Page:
Just because two businesses report the same numeric value for earnings, doesn’t mean they are of equal value. There is far more to earnings than may initially meet the eye. Just because two businesses have a similar sale price, it doesn’t mean that they are of equal value. We must dig deeper in order to truly understand the value of a business and look at the three key factors to consider about earnings.
Key Factor # 1 – Quality of Earnings
It is essential to determine the quality of earnings. In determining the quality of earnings, you’ll want to figure out if earnings are padded. Padded earnings come in the form of a large amount of “add backs” and one-time events. These factors can greatly change earnings. For example, a one-time event, such as a real estate sale, can completely alter figures, producing earnings that are simply not accurate and don’t represent the actual earning potential of the company.
Another factor to consider is that it is not unusual for all kinds of companies to have some level of non-recurring expenses on an annual basis. These expenses can range from the write-down of inventory to the expenditure for a new roof to a lawsuit. It is your job to stay on guard against a business appraiser that restructures earnings without any allowances for extraordinary items.
Key Factor # 2 – Sustainability of Earnings After the Acquisition
Buyers are concerned about whether or not the business they are considering will continue to grow at the previous rate or if the company is at the apex of its business cycle. Just as professional sports teams must carefully weigh the signing of expensive free agents, attempting to determine if an athlete is past his or her prime, the same holds true for those looking to buy a new business.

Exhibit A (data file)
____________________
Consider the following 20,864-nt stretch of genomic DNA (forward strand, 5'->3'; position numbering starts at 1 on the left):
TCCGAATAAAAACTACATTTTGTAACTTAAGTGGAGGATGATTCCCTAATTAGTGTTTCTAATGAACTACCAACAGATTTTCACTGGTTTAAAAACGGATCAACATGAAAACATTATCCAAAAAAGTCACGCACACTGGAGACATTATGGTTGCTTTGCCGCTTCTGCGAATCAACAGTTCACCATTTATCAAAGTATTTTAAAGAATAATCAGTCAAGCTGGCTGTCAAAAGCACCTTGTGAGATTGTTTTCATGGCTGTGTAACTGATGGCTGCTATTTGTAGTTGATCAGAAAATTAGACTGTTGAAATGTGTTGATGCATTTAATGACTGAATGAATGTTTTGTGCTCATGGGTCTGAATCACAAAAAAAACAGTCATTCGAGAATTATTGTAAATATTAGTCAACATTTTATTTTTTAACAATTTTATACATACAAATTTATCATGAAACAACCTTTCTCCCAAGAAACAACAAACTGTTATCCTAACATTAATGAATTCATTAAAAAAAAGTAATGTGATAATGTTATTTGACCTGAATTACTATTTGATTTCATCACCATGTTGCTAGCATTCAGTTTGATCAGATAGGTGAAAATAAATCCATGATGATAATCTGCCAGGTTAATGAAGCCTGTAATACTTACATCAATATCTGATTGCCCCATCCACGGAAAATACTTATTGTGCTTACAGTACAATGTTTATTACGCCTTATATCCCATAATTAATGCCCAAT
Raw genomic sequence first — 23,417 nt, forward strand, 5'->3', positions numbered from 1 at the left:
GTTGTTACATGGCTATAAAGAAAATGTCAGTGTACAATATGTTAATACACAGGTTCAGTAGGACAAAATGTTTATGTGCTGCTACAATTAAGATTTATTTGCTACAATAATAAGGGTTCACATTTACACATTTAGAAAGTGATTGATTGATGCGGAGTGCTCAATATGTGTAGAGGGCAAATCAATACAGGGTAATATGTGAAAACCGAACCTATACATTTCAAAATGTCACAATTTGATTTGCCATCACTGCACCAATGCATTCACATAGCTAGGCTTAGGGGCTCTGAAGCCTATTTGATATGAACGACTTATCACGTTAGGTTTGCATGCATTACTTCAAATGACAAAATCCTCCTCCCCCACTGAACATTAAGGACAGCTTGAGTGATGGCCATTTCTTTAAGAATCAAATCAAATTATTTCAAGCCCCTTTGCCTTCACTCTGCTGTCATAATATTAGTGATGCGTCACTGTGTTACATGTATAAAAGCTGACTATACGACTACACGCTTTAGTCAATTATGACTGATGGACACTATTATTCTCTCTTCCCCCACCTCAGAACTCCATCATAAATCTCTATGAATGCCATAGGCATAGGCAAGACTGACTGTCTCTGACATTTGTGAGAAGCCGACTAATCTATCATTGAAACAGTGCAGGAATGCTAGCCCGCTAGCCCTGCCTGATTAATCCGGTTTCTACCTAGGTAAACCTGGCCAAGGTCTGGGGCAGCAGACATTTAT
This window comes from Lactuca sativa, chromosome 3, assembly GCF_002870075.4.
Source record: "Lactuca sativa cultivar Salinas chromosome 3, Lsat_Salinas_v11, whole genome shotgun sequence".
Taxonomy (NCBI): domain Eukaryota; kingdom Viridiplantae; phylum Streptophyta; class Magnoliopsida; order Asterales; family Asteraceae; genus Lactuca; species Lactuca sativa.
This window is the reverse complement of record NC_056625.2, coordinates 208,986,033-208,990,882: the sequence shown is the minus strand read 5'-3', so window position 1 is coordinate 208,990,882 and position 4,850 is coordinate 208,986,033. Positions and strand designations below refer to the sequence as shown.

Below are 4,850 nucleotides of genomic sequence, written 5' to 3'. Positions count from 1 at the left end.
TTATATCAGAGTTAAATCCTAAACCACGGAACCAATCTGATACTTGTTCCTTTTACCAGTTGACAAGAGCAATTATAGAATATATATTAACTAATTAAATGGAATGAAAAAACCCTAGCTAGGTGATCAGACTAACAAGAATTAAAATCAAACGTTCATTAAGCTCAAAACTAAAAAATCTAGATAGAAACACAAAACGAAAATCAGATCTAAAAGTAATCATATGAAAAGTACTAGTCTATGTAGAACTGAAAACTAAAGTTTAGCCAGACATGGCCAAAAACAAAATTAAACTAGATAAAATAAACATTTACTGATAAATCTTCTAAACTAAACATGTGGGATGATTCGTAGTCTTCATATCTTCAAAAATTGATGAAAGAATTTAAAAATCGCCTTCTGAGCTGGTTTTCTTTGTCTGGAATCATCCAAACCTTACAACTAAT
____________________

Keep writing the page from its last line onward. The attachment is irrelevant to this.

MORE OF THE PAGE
Key Factor # 3 – Verification of Information
Buyers can still run into serious problems even after they carefully weigh quality and earnings and the sustainability of earnings after acquisition. A failure to verify information can be catastrophic. Buyers must verify that all information is accurate, timely and as unbiased as possible. Many questions need to be asked and answered, such as has the seller been honest, and has the company allowed for possible product returns or non-collectable receivables.
Buyers can dramatically reduce their chances of being surprised if they address these three key factors. Two businesses with very similar values may look essentially the same on paper, however, by digging deeper, it is possible to reach very different conclusions as to the value of the businesses in question.